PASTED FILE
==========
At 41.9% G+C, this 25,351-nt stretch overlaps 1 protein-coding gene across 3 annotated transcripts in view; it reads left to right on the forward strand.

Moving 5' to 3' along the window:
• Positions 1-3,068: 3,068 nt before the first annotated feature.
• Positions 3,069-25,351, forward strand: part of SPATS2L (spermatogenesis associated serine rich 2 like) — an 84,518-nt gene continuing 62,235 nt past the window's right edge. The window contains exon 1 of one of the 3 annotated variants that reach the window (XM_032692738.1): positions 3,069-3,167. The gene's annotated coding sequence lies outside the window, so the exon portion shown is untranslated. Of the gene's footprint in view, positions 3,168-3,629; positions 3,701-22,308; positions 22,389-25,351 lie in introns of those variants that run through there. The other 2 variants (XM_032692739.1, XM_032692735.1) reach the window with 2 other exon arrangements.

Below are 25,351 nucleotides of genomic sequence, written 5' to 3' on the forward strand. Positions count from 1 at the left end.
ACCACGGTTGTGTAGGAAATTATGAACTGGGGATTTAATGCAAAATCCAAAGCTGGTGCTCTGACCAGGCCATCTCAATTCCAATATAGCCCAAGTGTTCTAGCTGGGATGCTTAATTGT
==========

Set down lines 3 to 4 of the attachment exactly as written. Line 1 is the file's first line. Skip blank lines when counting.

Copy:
• Positions 1-3,068: 3,068 nt before the first annotated feature.
• Positions 3,069-25,351, forward strand: part of SPATS2L (spermatogenesis associated serine rich 2 like) — an 84,518-nt gene continuing 62,235 nt past the window's right edge. The window contains exon 1 of one of the 3 annotated variants that reach the window (XM_032692738.1): positions 3,069-3,167. The gene's annotated coding sequence lies outside the window, so the exon portion shown is untranslated. Of the gene's footprint in view, positions 3,168-3,629; positions 3,701-22,308; positions 22,389-25,351 lie in introns of those variants that run through there. The other 2 variants (XM_032692739.1, XM_032692735.1) reach the window with 2 other exon arrangements.